Salzman’s younger daughter, Michelle, tells producers that Raniere attempted to have a sexual relationship with her when she was 18. At the time, he was in his 40s and dating her sister, Lauren. “He stole her childbearing years,” Salzman says of Lauren, crying in bed with her shoes on and Mouse at her feet. “He enjoyed hurting us … he really affected my family badly. And I let that happen. I didn’t see it.”
It was an open secret that Daniela, a former NXIVM member, was confined in a room for two years to “heal” her “ethical breach” against Raniere.
Salzman tells the camera she feels “sad” for Daniela, a former NXIVM member from Mexico who has alleged that as a teenager she was groomed into a sexual relationship with Raniere and that she was later coerced into staying in an empty room with blacked-out windows for over two years as punishment for kissing another man, all while she was undocumented and could not retaliate. (Lauren Salzman is accused of “coaching” and controlling Daniela during her imprisonment.) “He told me Dani was brilliant,” Salzman tells producers, explaining how the then-16-year-old’s parents trusted Raniere as a “guru” and signed her up for a so-called intensive in the States. Salzman also tells producers how Raniere made Daniela his camerawoman to document his innocence: “Keith was always saying, ‘If anybody ever scrutinizes us, they’ll see the videos and they’ll know we didn’t do anything wrong.’”
While Salzman does not comment on her daughter’s involvement in Daniela’s imprisonment, she claims Raniere initially “caused” her “not to like” Daniela — who was not paid for her NXIVM work — after she stole and later returned $6,000 to the organization’s admin office. She also tells producers Raniere “got Dani into the room” by “enrolling” those closest to her in the belief that she was a problem. “It feels like he went after the whole family, which is similar to what he did to my family … I feel horrible for all of them,” Salzman tells the camera, adding that she also feels “really sad” for Camila, Daniela’s younger sister, whom Keith allegedly also groomed into a sexual relationship while she was a teenager. Per Salzman, she initially believed in Raniere’s innocence, but reading texts between him and Camila, which she calls “the beginning of D.O.S.,” convinced her Raniere “had done some very bad things,” adding, “I remember calling my attorney and telling him that I was wrong.”
Salzman believes prominent D.O.S members are both victims and perpetrators, and that anyone still loyal to Raniere is having an “internal struggle.”
Speaking to producers about the pattern of manipulation Raniere deployed with several prominent D.O.S. members, Salzman says she believes Raniere took advantage of Allison Mack’s sexual “insecurities” and used them to get her to recruit more women for him — ultimately becoming a perpetrator herself. “Allison truly believed Keith was going to dedicate himself to helping her through her sexual issues … and then he convinced her to find other women who could do the program,” says Salzman, adding that Mack was “very jealous” of Raniere’s relationships with other women and that he made her feel like she was “overcoming” her jealousy by bringing him more partners. “Allison is a victim who was sent out to do something she believed was good, because she believed Keith was good,” Salzman explains. Watching videos of Nicki Clyne pledging her continued allegiance to Raniere after his trial, Salzman tells producers she thinks Clyne is “in a battle with her own mind,” adding, “I think all of the people who are still loyal to him are having an internal struggle.”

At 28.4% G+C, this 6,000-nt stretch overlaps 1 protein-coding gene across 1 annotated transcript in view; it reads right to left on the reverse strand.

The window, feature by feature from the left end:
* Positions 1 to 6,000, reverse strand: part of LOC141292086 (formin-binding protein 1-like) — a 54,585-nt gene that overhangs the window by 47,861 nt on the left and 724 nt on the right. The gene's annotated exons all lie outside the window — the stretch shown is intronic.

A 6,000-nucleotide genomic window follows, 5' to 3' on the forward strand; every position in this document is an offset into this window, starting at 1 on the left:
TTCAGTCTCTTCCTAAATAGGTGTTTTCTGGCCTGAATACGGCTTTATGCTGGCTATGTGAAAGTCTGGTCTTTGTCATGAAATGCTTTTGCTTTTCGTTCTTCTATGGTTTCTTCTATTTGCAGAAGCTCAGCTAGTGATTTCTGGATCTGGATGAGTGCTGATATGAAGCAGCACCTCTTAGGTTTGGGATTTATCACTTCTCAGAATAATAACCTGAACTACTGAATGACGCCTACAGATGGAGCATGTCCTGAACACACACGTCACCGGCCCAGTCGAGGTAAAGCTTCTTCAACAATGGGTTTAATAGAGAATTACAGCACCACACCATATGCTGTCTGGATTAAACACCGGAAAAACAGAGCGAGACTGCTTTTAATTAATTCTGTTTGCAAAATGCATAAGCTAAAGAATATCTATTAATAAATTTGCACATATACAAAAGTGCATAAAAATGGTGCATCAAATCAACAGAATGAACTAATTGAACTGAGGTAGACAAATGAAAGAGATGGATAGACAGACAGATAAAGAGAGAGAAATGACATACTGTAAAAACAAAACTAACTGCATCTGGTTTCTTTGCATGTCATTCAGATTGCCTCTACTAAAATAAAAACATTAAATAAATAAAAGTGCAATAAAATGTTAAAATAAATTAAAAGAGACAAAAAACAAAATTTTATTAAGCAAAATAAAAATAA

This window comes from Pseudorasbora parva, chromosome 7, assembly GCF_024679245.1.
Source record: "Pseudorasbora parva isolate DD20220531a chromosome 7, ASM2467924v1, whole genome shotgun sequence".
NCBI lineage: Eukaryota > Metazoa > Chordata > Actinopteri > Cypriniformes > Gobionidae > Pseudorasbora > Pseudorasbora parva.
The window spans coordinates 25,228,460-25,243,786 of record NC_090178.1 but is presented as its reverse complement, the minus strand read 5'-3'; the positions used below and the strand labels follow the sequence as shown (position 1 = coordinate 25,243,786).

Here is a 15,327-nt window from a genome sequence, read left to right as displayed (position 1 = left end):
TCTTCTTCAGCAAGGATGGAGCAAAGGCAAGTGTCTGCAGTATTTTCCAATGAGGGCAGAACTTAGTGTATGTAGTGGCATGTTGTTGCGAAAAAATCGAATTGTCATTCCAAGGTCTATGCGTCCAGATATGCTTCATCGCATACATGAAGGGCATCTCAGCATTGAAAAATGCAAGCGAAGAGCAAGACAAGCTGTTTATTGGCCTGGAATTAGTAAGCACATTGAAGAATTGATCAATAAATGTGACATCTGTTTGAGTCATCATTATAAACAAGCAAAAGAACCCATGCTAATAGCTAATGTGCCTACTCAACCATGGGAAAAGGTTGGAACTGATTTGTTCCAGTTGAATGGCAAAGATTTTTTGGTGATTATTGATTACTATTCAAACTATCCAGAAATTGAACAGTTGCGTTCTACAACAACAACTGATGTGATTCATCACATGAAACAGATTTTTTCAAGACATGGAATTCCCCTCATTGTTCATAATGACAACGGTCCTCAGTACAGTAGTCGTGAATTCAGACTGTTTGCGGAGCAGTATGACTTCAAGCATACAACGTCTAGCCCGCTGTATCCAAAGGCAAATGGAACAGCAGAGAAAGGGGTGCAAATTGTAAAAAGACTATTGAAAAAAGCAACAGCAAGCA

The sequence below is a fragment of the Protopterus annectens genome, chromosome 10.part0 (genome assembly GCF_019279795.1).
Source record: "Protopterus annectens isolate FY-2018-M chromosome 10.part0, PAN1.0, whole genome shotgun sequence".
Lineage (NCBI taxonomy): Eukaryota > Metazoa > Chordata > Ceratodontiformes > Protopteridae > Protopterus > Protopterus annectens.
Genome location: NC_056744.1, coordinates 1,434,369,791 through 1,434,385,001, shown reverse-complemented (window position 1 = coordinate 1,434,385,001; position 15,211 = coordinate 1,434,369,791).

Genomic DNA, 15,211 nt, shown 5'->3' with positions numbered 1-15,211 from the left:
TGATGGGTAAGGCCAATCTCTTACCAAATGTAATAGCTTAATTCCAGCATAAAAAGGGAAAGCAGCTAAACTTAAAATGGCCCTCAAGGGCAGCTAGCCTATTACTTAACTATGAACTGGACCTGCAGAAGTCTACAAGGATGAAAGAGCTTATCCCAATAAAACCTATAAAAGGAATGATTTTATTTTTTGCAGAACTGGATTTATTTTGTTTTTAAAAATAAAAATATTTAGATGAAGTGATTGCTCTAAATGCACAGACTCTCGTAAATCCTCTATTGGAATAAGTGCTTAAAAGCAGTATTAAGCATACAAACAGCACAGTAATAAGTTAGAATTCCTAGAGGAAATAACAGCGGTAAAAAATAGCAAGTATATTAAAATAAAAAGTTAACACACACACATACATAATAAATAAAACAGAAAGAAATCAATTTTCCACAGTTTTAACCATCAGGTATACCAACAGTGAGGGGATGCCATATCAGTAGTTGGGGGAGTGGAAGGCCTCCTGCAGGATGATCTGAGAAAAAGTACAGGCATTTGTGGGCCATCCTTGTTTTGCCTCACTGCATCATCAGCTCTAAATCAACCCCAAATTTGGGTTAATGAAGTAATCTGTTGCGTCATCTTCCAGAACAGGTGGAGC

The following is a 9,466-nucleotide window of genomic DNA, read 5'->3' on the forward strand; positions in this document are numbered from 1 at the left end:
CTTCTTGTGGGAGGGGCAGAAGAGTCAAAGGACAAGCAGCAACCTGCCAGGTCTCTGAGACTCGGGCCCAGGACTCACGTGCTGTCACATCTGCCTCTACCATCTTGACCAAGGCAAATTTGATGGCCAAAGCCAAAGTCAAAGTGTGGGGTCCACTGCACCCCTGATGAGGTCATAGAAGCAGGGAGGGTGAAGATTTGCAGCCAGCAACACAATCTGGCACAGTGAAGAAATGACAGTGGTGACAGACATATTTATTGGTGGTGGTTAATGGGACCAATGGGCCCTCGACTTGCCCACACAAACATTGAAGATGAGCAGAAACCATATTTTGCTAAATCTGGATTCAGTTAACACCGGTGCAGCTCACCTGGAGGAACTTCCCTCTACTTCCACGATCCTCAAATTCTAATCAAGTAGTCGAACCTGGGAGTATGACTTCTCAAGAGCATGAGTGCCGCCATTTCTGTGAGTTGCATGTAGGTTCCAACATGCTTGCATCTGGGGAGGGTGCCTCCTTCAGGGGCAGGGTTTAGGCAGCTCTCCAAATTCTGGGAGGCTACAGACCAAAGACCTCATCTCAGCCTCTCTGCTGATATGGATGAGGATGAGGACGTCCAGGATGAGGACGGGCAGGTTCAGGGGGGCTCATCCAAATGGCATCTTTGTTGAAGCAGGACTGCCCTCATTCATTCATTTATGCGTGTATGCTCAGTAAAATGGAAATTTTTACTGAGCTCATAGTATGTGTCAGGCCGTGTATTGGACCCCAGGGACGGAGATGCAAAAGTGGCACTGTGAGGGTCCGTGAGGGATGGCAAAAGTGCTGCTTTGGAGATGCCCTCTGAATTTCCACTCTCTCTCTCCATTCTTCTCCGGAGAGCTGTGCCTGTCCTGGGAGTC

“I didn’t know what was right and wrong anymore,” Salzman admits, saying she feels “so guilty.”
Looking back at a 2005 video of her and Raniere teaching a “thought experiment” about the definition of abuse, Salzman tells producers she feels “remorse” and claims she didn’t know Raniere was sexually abusing 15-year-old Camila at the time, later turning her into a blueprint for a D.O.S victim. “When we came down to the age of consent, it just seemed like another thought experiment to me,” Salzman tells the camera. “It never occurred to me that he was having a relationship with Camila. It is abuse to ask a child to make a decision they can’t possibly make.”
Both Raniere and Salzman are now in prison.
In the season finale, Salzman expresses her conflicted feelings about the legacy of NXIVM, crying as she watches videos of victim-impact statements about Raniere’s abuses. “It’s the weirdest feeling, because at times I want to defend the good that [Raniere] did,” she says. “But he couldn’t have done the evil if he hadn’t done the good. So did he do the good so he could do the evil? I don’t know.” Video-chatting with a psychological manipulation expert while eating Chinese takeout with Mouse, Salzman also tells the camera she “feels resistant” to the expert’s suggestion that ESP was used to control people, saying it would “really break my heart if that’s true.”
Later, Salzman sobs, telling the producers she should go to jail for enabling Raniere: “I don’t know if I did good things or bad things,” she says. “I don’t know anymore … I feel so guilty because of what I did.” The series ends with the note that Salzman began serving her three-and-a-half-year-long federal prison sentence at a West Virginia facility earlier this year.
This post has been updated.